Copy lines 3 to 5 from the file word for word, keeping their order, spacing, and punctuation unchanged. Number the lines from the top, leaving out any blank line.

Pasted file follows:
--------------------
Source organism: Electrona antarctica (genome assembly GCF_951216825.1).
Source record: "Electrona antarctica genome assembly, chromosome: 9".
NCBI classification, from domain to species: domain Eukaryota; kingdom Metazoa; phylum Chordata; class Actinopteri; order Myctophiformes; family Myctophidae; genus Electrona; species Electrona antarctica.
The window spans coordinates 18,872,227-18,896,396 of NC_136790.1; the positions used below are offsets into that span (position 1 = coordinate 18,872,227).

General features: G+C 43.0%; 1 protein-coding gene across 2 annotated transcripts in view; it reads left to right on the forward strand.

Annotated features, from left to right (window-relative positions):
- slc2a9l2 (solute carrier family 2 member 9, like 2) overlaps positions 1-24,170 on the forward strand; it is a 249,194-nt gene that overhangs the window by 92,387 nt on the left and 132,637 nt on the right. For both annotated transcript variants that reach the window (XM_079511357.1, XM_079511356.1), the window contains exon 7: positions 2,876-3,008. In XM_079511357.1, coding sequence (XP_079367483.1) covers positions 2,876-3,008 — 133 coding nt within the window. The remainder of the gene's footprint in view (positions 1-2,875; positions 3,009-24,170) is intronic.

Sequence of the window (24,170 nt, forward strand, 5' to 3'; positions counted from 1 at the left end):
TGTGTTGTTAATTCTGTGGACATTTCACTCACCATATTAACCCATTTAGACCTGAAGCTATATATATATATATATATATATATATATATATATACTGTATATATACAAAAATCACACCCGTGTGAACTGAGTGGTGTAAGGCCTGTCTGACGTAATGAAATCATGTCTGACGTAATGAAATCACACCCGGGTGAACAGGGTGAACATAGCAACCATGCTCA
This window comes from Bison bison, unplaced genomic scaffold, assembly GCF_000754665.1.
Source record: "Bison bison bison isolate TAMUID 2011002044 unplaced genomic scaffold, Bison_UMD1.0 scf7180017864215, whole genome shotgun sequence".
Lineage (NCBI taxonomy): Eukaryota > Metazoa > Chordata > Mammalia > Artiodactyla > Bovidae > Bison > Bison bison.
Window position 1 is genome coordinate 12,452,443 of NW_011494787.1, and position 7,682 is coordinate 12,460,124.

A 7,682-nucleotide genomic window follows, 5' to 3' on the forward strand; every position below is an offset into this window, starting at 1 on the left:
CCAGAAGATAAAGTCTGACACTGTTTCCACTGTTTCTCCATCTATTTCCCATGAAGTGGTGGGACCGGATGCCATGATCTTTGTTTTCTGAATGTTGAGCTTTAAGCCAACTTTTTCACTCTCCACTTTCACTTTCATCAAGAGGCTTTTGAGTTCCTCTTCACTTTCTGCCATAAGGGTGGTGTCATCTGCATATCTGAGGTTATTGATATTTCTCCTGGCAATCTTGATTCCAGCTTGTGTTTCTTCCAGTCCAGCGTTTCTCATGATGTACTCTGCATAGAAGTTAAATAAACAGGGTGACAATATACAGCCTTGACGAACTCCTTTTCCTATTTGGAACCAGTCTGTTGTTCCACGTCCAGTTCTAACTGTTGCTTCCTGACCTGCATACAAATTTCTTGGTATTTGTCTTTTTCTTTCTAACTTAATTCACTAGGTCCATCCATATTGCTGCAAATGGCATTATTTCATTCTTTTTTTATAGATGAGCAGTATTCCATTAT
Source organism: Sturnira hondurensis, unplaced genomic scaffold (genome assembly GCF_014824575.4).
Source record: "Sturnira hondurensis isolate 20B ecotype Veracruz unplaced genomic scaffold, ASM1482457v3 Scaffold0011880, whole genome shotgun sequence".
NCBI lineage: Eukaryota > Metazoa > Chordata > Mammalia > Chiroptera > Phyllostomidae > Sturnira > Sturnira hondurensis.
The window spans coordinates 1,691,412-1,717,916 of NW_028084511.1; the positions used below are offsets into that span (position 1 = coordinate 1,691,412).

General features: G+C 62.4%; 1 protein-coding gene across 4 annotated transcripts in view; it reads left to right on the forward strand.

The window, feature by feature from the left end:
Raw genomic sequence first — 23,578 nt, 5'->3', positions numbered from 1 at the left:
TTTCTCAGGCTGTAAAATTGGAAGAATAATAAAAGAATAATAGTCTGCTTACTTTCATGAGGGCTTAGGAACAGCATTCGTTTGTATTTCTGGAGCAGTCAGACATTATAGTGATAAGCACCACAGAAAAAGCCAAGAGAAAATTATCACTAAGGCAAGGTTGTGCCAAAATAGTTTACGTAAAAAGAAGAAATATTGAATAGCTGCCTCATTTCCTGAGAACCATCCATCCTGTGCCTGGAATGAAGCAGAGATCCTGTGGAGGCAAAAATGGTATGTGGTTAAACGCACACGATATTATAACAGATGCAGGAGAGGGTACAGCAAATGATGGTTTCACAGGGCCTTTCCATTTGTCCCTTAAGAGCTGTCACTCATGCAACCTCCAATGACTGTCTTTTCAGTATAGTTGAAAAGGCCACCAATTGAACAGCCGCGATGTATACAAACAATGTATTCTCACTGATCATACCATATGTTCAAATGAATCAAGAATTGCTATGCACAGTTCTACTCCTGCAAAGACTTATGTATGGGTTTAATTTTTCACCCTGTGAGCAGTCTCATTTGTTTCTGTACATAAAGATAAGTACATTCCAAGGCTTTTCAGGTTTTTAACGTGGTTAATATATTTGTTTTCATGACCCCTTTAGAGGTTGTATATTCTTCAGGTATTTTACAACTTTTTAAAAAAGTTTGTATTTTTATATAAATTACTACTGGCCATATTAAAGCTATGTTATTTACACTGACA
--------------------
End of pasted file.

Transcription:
NCBI classification, from domain to species: domain Eukaryota; kingdom Metazoa; phylum Chordata; class Actinopteri; order Myctophiformes; family Myctophidae; genus Electrona; species Electrona antarctica.
The window spans coordinates 18,872,227-18,896,396 of NC_136790.1; the positions used below are offsets into that span (position 1 = coordinate 18,872,227).

General features: G+C 43.0%; 1 protein-coding gene across 2 annotated transcripts in view; it reads left to right on the forward strand.